Innovation in cultural industries: the role of university links.

Author:Zukauskaite, Elena
 
FREE EXCERPT

CULTURAL INDUSTRIES AND KNOWLEDGE ECONOMY

For more than a decade the contemporary economy has been described as 'knowledge-based', which means that knowledge has been recognized as the driver of productivity and economic growth, leading to a new focus on the role of information, technology and learning in economic performance (OECD 1996). As knowledge creation has an impact on the economy, and innovation is a matter of producing new knowledge or combining existing (and sometimes new) elements of knowledge in new ways (Edquist 2005), one can say that innovation is a driver of economic development. The very first proponent of this idea was Schumpeter who, in the early 1900s, described economic development as a process of qualitative change, driven by innovation, that took place in historical time (from Fagerberg 2005).

The systems of innovation approach claims that firms do not innovate in isolation, but interact with other organizations (Edquist 2005). As universities are important and useful generators of knowledge they become crucial partners in innovation activities (Coenen 2007). According to the framework of constructed regional advantage (Asheim et al. 2006), the public sector (especially universities) should take a more active role in collaborating with industry. Traditionally associated with basic research, education and peer-review, universities have been asked for social and economical accountability (Steen & Enders 2008).

These changes have created new opportunities and challenges for academia. The new concepts of 'academic entrepreneurship' (Klofsten & Jones-Evans 2000) and 'entrepreneurial university' (Vickers et al. 2001) have been introduced in the academic analysis of university--industry relations. Four major research streams have emerged in this area of study: entrepreneurial research university, productivity of technology transfer office, new firm creation and environmental context including network of innovation (Rothaermel et al. 2007). A taxonomy of the literature by Rothaermal et al. (2007) reveals that in most of the articles the unit of analysis is the university. The literature analyzing how this collaboration affects firms concentrates mostly on high-tech sectors such as ICT and biotechnology. In many cases the companies are influenced through technology transfer--licensing and spin-off activities. The research on innovation networks highlights the benefits of such networks to technology-based firms (Rothaermel et al. 2007). Additionally, the majority of studies concentrate either on large enterprises with developed R&D activities (e.g., Fabrizio 2006) or spin-offs from the university (Grandi & Grimaldi 2003; Perez & Sanchez 2003; Johansson et al. 2005). Discussions on the impact of academia-industry relations on other types of firms are lacking. The aim of this study is to analyze how (if at all) relations with academia influence the innovation performance of new media firms. Such an analysis could at least partly fill the current gap in the literature on academia-industry relations.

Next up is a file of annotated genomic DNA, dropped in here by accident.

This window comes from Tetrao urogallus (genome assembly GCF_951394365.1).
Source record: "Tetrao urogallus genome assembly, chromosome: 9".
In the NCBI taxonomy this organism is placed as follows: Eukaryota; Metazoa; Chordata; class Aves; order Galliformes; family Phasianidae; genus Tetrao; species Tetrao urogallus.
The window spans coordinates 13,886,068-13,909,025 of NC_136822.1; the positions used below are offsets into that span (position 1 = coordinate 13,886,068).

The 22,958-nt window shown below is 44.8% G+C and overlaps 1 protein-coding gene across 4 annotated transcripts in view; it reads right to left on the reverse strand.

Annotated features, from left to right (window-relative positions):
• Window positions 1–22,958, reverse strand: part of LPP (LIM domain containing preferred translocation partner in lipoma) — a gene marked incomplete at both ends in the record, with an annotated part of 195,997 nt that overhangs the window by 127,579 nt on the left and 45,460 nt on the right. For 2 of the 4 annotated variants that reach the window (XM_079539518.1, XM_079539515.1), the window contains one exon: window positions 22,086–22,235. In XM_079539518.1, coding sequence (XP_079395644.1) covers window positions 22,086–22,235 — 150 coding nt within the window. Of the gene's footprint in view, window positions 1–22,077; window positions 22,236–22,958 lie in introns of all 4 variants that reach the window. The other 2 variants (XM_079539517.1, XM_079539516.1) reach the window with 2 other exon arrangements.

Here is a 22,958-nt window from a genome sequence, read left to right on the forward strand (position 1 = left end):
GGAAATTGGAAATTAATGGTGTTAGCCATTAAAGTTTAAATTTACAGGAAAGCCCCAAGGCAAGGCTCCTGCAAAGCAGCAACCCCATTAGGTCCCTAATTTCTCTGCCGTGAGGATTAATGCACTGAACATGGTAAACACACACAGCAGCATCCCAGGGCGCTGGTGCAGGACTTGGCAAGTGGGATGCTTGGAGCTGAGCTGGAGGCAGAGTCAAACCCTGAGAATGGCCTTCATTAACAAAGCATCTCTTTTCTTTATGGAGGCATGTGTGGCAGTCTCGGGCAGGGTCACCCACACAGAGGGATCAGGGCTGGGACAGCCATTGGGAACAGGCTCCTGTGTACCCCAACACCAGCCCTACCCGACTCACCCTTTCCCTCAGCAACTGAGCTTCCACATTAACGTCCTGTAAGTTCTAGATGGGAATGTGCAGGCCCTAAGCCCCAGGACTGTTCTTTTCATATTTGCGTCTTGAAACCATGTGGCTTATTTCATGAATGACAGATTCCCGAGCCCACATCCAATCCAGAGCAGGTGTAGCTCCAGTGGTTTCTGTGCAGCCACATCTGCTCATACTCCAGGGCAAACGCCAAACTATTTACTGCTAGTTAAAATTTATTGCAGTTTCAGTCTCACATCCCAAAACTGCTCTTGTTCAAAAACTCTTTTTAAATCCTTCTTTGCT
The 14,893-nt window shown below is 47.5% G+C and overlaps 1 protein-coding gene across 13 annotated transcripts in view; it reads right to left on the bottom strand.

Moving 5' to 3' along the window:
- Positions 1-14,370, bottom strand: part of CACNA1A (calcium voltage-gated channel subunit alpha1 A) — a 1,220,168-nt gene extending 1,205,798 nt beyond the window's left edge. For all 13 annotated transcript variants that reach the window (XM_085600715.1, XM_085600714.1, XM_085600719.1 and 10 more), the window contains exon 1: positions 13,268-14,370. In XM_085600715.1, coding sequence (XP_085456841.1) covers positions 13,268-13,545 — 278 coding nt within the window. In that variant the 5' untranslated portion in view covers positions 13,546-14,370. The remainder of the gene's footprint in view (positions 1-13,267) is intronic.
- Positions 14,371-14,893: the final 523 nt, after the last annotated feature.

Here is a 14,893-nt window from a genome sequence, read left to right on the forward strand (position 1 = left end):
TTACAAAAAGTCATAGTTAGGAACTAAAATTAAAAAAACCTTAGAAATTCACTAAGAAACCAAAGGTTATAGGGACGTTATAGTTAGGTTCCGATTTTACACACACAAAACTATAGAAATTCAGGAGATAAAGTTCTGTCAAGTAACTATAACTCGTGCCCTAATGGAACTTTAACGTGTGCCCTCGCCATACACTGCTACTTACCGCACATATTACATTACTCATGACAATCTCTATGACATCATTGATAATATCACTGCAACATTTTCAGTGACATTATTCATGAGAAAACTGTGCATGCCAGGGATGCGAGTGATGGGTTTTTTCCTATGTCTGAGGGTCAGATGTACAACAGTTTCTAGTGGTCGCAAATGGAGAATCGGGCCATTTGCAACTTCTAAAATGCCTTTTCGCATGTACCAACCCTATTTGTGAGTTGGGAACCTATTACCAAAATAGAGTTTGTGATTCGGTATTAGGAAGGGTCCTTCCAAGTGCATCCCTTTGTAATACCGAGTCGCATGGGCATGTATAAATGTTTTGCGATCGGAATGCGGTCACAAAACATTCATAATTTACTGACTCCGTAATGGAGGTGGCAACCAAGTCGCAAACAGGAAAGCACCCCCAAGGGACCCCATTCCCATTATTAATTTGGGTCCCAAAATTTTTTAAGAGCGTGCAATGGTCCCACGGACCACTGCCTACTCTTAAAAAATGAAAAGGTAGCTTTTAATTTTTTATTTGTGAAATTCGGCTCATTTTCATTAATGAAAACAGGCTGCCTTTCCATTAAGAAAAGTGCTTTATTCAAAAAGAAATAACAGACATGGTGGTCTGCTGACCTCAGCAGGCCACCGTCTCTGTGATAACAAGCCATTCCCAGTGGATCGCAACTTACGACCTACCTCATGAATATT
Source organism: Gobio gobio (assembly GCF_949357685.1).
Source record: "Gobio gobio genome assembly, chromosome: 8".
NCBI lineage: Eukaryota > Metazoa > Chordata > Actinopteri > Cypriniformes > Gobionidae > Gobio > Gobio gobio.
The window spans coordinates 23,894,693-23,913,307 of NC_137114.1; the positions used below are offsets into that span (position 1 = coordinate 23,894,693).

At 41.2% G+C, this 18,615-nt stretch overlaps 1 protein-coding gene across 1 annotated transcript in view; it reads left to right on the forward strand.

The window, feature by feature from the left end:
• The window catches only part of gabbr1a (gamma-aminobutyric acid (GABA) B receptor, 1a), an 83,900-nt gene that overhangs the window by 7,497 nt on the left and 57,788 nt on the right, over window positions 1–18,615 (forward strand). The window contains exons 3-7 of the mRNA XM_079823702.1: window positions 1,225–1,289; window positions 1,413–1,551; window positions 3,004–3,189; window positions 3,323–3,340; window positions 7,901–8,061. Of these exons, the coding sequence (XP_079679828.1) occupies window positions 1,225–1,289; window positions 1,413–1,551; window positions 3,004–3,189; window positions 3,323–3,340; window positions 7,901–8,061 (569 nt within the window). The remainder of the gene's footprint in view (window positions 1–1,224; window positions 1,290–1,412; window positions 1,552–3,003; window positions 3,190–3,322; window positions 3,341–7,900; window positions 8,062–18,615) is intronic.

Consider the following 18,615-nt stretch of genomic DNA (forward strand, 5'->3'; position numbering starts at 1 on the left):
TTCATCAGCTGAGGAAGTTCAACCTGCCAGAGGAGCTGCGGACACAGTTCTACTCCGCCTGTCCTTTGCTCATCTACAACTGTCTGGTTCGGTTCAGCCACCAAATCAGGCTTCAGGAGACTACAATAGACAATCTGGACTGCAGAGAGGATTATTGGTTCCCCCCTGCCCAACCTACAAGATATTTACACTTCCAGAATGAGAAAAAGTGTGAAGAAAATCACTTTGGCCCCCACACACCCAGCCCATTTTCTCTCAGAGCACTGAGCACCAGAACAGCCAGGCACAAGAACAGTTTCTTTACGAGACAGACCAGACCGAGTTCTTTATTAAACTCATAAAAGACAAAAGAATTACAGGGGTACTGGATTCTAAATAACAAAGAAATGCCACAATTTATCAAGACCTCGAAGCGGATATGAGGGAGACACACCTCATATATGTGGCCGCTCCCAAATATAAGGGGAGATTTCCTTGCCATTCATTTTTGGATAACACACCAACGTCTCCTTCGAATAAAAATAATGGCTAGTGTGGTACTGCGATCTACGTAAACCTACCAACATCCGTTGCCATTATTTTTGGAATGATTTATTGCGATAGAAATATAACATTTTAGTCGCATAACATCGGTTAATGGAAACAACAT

New media is a creative/artistic sector that is continuously challenged by the emergence of new technologies, but it is an artistic nature that defines its specificity. According to Asheim et al. (2007), there are three types of knowledge bases: analytical (scientific), synthetic (engineering) and symbolic (artistic). Knowledge creation and mode of innovation of firms are strongly shaped by their specific knowledge base. Firms operating in the new media sector are usually classified as the ones with a dominating symbolic knowledge base (Martin & Moodysson 2011). Even if some firms have analytical or synthetic competences in-house, it is the symbolic ones that define their competitiveness in the market.

A common theoretical assumption is that relations with universities are of minor importance for art industries (Asheim et al. 2007; Miles & Green 2008; Davis et al. 2009). However, new media firms tend to cluster around universities (Picard 2008; Martin & Moodysson 2011). Additionally, recent findings by Martin et al. (2011) reveal that new media firms make strong demands for support from the public sector in striving to acquire technological knowledge. According to the authors, symbolic knowledge-based industries do not produce new technology but need it as an input and tool in the creation of cultural artifacts. This suggests that a university link might play a role in the innovation activities of new media firms. This paper tests this claim empirically, by analyzing how (if at all) relations with universities affect the innovativeness of new media firms in Scania (the southernmost region in Sweden).

INNOVATION NETWORKS AND KNOWLEDGE BASE